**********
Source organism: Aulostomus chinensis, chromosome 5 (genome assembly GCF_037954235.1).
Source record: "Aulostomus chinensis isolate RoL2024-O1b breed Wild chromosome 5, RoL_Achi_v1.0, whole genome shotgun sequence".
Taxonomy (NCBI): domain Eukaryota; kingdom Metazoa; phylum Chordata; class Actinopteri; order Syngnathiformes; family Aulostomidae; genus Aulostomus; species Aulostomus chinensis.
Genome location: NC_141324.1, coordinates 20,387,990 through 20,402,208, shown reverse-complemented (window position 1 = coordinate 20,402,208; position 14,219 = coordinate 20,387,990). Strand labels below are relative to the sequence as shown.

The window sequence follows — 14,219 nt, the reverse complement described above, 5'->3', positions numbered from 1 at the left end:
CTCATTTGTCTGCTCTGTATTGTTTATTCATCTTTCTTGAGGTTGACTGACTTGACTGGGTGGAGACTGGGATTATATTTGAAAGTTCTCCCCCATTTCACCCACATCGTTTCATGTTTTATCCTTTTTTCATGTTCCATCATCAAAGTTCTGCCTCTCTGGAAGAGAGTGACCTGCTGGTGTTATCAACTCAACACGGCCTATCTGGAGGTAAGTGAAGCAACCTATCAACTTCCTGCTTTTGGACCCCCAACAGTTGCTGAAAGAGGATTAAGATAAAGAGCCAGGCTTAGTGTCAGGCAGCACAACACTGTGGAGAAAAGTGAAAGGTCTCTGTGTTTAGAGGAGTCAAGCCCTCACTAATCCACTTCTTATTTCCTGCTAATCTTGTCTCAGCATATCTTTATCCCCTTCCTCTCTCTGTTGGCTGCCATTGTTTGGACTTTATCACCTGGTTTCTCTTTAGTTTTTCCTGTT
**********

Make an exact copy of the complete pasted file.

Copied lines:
Source organism: Aulostomus chinensis, chromosome 5 (genome assembly GCF_037954235.1).
Source record: "Aulostomus chinensis isolate RoL2024-O1b breed Wild chromosome 5, RoL_Achi_v1.0, whole genome shotgun sequence".
Taxonomy (NCBI): domain Eukaryota; kingdom Metazoa; phylum Chordata; class Actinopteri; order Syngnathiformes; family Aulostomidae; genus Aulostomus; species Aulostomus chinensis.
Genome location: NC_141324.1, coordinates 20,387,990 through 20,402,208, shown reverse-complemented (window position 1 = coordinate 20,402,208; position 14,219 = coordinate 20,387,990). Strand labels below are relative to the sequence as shown.

The window sequence follows — 14,219 nt, the reverse complement described above, 5'->3', positions numbered from 1 at the left end:
CTCATTTGTCTGCTCTGTATTGTTTATTCATCTTTCTTGAGGTTGACTGACTTGACTGGGTGGAGACTGGGATTATATTTGAAAGTTCTCCCCCATTTCACCCACATCGTTTCATGTTTTATCCTTTTTTCATGTTCCATCATCAAAGTTCTGCCTCTCTGGAAGAGAGTGACCTGCTGGTGTTATCAACTCAACACGGCCTATCTGGAGGTAAGTGAAGCAACCTATCAACTTCCTGCTTTTGGACCCCCAACAGTTGCTGAAAGAGGATTAAGATAAAGAGCCAGGCTTAGTGTCAGGCAGCACAACACTGTGGAGAAAAGTGAAAGGTCTCTGTGTTTAGAGGAGTCAAGCCCTCACTAATCCACTTCTTATTTCCTGCTAATCTTGTCTCAGCATATCTTTATCCCCTTCCTCTCTCTGTTGGCTGCCATTGTTTGGACTTTATCACCTGGTTTCTCTTTAGTTTTTCCTGTT